After Andria and Barletta it’s the turn of Trani. Here too, there’s a castle made built by Frederick II, perhaps one of the most relevant, seen its importance from a strategic point of view, but also because you can appreciate its original structure.
This time I’ve not been guided, but I showed the beauties of Trani to an American friend, a monk (you’ll understand later why this detail is necessary) who was in Apulia for a wedding. You know, we seized the moment.
Unlike the castle of Barletta, which has been built on a Norman building, that one of Trani was thought and made built by Frederick II. It’s located in the roadstead of Trani, that is to say, in a lower area compared to street level, on a bedrock directly over the sea. It may seem strange, but this position was optimal to protect the castle, if you consider that the seabed is also quite low, and it could become a danger for ships, which risked to run ashore. Practically, the environment naturally protected the building.
Looking at it from a distance, it seems that the castle greetings the Cathedral, with which it shares the view on the sea of Trani. As you approach, along the promenade that separates the two buildings, you start having the doubt to still be in Apulia, as oriental the image in front of you is. Besides, we’re talking about a castle of Frederick II, and don’t forget that the emperor had a weakness for Arab culture. Then, add the sea that skims the walls and we can say that we are in a landscape worthy of "One Thousand and One Nights".
I wonder how this vision could be originally, because also the castle of Trani withstood some changes along the centuries, similar to those of Barletta from a certain point of view. After all, the power passed to the Angious, then to the Aragons and eventually to Charles V of Hapsburg here, too.
|ph. Tommytrani - Creative Commons|
You cross the bridge over that once was the moat, full of sea water; nowadays it’s decorated with palm trees. You enter and find a wall in front of you. It may be destabilizing to see a wall just crossed the threshold, but, in reality, it was the first defense of the fortress: if, unfortunately, some enemies had managed to enter, they would have be like me, disoriented in front of a wall, surrounded from above by a troop of archers.
My visit started from the museum, where there is a wooden model of the castle. Looking at it, it’s easier to understand the changes made in the course of time. At first, it was built with a square body, four high towers at the corners and a central court. We’re talking about Middle Ages, so the higher the towers were, the bigger the advantage on enemies was. No longer true in 1533, when Charles V made cut lower two towers and made of them two bastions, a square one, where nowadays there’s the museum, and a “spearhead- shaped” one, more functional in a period in which gunpowder was taking hold. Here there are embrasures.
|One of the high towers|
The thought of this bastion makes me smile. No, it’s nothing to do with the art of war, or better, not directly. The area protected by this structure was the landside. Obviously, it was necessary to evacuate everything that was in the line of fire of cannons, among which there was a convent of Franciscan monks. “And those poor monks?”, asked our American friend with a touch of anxiety mixed with curiosity and sarcasm. Ah, solidarity between brothers lasts in centuries!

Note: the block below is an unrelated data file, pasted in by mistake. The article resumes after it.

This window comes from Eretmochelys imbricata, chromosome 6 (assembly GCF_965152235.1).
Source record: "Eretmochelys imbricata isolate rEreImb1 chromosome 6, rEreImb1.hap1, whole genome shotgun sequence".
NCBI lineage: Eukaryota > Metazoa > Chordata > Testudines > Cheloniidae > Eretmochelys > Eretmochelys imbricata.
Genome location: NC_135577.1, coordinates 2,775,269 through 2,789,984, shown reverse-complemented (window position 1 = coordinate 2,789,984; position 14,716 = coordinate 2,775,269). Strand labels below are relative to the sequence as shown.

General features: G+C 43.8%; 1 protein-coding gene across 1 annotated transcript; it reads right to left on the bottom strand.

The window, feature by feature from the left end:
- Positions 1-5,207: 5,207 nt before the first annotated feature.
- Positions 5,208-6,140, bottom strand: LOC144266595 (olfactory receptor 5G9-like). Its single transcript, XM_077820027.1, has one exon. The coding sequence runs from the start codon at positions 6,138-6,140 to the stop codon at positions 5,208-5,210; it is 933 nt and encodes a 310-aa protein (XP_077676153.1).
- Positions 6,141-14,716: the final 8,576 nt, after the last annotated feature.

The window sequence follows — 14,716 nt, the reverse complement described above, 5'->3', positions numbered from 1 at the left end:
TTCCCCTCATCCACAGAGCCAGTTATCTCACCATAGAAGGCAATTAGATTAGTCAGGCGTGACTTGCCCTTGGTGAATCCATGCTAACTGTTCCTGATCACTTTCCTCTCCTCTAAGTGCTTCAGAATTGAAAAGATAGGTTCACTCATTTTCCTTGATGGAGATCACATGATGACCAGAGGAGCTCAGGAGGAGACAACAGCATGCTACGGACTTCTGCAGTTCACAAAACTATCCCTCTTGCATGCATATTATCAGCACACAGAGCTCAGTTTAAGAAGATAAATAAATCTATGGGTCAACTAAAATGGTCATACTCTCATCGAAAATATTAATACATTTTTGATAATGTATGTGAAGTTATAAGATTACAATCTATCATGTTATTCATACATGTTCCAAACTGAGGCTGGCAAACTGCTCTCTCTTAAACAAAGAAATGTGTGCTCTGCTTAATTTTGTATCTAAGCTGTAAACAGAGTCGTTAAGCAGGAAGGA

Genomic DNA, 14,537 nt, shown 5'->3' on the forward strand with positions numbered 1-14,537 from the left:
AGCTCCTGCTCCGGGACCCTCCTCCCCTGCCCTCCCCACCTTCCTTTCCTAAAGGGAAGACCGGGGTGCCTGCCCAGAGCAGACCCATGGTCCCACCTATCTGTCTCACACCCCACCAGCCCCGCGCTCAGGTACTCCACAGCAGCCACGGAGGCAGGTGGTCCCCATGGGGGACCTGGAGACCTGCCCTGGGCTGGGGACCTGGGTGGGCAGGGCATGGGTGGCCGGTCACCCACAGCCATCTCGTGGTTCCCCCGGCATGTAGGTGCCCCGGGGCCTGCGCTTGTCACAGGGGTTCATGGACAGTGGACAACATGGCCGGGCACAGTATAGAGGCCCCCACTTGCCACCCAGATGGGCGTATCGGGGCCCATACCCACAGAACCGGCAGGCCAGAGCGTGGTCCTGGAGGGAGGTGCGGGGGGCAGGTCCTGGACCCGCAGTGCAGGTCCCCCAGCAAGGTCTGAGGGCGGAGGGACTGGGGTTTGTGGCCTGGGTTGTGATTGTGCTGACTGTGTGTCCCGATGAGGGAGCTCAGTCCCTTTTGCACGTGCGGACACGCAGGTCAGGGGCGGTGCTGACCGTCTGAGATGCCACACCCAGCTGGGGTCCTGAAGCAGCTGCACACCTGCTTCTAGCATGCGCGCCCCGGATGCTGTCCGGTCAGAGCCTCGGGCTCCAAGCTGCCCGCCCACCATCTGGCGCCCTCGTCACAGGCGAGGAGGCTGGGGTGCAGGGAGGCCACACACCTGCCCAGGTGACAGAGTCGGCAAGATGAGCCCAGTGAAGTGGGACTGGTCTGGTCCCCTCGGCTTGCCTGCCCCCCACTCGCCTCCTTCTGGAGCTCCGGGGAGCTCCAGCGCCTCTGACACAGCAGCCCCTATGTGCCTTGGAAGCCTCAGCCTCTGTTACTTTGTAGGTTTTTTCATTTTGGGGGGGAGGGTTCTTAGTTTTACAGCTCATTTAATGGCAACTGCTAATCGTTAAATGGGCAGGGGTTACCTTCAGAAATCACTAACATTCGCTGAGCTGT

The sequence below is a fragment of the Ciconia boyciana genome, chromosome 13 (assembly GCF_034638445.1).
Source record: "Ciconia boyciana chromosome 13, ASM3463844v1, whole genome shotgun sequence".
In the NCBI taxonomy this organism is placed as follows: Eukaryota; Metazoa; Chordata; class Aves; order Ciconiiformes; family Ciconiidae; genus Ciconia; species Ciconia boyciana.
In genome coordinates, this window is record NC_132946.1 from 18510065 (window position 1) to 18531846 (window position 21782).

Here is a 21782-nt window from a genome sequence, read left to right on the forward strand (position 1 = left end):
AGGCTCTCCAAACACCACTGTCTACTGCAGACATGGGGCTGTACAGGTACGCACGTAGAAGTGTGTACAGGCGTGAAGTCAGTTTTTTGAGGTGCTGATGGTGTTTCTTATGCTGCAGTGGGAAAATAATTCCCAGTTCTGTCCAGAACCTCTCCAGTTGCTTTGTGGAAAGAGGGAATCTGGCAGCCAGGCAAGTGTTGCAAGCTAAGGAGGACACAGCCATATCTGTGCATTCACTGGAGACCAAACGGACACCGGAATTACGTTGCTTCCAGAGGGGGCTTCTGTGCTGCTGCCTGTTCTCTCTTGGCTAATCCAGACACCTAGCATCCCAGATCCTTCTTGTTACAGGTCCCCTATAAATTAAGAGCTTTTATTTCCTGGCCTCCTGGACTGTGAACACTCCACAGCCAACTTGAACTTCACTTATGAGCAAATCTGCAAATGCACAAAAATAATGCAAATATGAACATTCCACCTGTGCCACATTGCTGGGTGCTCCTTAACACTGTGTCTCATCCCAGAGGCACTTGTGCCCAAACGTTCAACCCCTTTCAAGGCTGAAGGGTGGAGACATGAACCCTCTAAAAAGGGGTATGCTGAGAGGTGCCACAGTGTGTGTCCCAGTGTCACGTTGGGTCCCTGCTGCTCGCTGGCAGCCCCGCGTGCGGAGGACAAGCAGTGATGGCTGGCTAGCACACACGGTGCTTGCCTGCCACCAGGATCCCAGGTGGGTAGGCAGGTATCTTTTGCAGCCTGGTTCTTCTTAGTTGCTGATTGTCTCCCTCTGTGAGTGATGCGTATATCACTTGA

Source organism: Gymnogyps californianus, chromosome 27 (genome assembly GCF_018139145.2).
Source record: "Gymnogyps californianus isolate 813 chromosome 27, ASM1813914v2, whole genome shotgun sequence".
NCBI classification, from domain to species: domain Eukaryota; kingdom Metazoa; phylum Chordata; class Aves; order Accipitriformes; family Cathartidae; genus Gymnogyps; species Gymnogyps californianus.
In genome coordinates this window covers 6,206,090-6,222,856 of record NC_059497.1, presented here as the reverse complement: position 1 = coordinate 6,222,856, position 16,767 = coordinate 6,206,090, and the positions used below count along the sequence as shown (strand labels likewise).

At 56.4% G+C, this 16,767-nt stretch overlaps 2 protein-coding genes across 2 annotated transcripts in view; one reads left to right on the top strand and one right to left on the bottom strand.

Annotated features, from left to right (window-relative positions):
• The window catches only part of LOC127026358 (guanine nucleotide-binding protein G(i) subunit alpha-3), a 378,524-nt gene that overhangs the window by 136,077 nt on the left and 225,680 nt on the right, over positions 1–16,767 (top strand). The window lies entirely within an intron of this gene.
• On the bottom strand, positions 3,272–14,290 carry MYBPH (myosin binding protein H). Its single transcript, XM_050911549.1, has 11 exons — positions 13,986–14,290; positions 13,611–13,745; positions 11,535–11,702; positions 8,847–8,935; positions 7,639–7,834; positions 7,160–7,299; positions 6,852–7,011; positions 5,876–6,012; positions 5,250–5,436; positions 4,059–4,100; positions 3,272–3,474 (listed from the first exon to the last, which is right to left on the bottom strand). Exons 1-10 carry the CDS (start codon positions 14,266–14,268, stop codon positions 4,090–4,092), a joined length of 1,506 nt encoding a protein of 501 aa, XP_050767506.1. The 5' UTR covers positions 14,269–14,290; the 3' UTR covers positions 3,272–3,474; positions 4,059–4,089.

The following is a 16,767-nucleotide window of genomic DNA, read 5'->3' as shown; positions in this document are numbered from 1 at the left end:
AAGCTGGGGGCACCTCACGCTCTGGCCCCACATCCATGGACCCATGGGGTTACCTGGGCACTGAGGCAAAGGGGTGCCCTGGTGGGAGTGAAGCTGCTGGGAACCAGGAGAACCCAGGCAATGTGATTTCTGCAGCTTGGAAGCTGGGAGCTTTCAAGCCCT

Now in this bastion you can visit solitary confinements. Actually from 1831 to 1974 the castle became a jail and was properly transformed. A restoration work finished in 1998 brought back its original structure.
Despite of the works to adapt it during the centuries, the castle represents Frederick and his power in each part. You can find it in the conical-shaped Oculuses, an element imported from Arab architecture, in the decorations of the windows, which are a square and two circles, symbols of God and mankind: Frederick was an emperor, halfway between mankind and God. It represents his impartiality in the three little consoles that, likely, were part of an eave: they represent Adam and Eve, the Virgin and Archangel Gabriel. They are three symbols that refer to the Old Testament, and, so, to Hebraism, and to the New one, with Christianity. In Apulia coexisted both believes and in this way Frederick asserted that his judgment wouldn’t have been influenced by the professed religion. And then eagles, peacocks, a symbol of immortality, which decorate rooms, some emblems in which Frederick identified himself. Even the “Torre Maestra” is linked to a historical event that puts in evidence the power of the Stupor Mundi. It’s not a case that it’s also called Tiepolo’s Tower, where Pietro Tiepolo, the son of the doge of Venice, was hung, caught during the battle of Cortenova in 1237. Apulia has always been an aspired territory for Venetians. Hanging Tiepolo on the Torre Maestra, visible from Venetian ships, Frederick made it clear who commanded.
If in the previous blog posts (Castel del Monte and the castle of Barletta) I’ve seen an educated, curious and open Frederick II, this time I’ve seen the emperor, the man of power, with the whole burden that this charge leads to manage, even with acts that to our eyes, used to other kinds of government, may appear brutal, but, on a second thought, they fit a period that is completely different from ours, with ideas of right and wrong which are difficult for us to be understood … perhaps even with a time travel.
For information about visits: the castle of Trani